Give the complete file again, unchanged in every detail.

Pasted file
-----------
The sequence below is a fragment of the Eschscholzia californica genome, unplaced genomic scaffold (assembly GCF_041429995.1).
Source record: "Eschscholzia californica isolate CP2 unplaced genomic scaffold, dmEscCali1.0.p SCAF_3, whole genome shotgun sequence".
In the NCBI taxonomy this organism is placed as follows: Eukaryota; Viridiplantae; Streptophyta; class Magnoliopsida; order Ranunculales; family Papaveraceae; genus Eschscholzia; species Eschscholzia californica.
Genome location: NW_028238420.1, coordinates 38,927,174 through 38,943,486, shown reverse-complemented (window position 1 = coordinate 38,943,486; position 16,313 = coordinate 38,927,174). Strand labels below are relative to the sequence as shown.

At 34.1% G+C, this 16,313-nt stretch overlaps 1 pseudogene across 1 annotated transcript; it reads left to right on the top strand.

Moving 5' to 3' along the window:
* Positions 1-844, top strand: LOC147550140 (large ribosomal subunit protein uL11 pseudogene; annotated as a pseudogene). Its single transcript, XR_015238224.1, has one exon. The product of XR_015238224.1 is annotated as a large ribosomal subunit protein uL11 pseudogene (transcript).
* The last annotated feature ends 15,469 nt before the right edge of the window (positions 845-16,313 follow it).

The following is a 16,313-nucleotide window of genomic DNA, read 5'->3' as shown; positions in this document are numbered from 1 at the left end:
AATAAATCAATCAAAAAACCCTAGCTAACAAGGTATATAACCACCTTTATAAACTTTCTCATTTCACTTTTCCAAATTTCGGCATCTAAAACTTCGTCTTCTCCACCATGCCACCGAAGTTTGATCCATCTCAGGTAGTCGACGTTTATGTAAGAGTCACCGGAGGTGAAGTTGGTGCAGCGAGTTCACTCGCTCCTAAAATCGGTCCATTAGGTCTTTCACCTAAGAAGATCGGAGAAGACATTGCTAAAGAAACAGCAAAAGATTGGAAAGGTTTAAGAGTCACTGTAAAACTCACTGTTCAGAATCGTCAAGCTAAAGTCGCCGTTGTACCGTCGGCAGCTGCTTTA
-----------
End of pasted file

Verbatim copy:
The sequence below is a fragment of the Eschscholzia californica genome, unplaced genomic scaffold (assembly GCF_041429995.1).
Source record: "Eschscholzia californica isolate CP2 unplaced genomic scaffold, dmEscCali1.0.p SCAF_3, whole genome shotgun sequence".
In the NCBI taxonomy this organism is placed as follows: Eukaryota; Viridiplantae; Streptophyta; class Magnoliopsida; order Ranunculales; family Papaveraceae; genus Eschscholzia; species Eschscholzia californica.
Genome location: NW_028238420.1, coordinates 38,927,174 through 38,943,486, shown reverse-complemented (window position 1 = coordinate 38,943,486; position 16,313 = coordinate 38,927,174). Strand labels below are relative to the sequence as shown.

At 34.1% G+C, this 16,313-nt stretch overlaps 1 pseudogene across 1 annotated transcript; it reads left to right on the top strand.

Moving 5' to 3' along the window:
* Positions 1-844, top strand: LOC147550140 (large ribosomal subunit protein uL11 pseudogene; annotated as a pseudogene). Its single transcript, XR_015238224.1, has one exon. The product of XR_015238224.1 is annotated as a large ribosomal subunit protein uL11 pseudogene (transcript).
* The last annotated feature ends 15,469 nt before the right edge of the window (positions 845-16,313 follow it).

The following is a 16,313-nucleotide window of genomic DNA, read 5'->3' as shown; positions in this document are numbered from 1 at the left end:
AATAAATCAATCAAAAAACCCTAGCTAACAAGGTATATAACCACCTTTATAAACTTTCTCATTTCACTTTTCCAAATTTCGGCATCTAAAACTTCGTCTTCTCCACCATGCCACCGAAGTTTGATCCATCTCAGGTAGTCGACGTTTATGTAAGAGTCACCGGAGGTGAAGTTGGTGCAGCGAGTTCACTCGCTCCTAAAATCGGTCCATTAGGTCTTTCACCTAAGAAGATCGGAGAAGACATTGCTAAAGAAACAGCAAAAGATTGGAAAGGTTTAAGAGTCACTGTAAAACTCACTGTTCAGAATCGTCAAGCTAAAGTCGCCGTTGTACCGTCGGCAGCTGCTTTA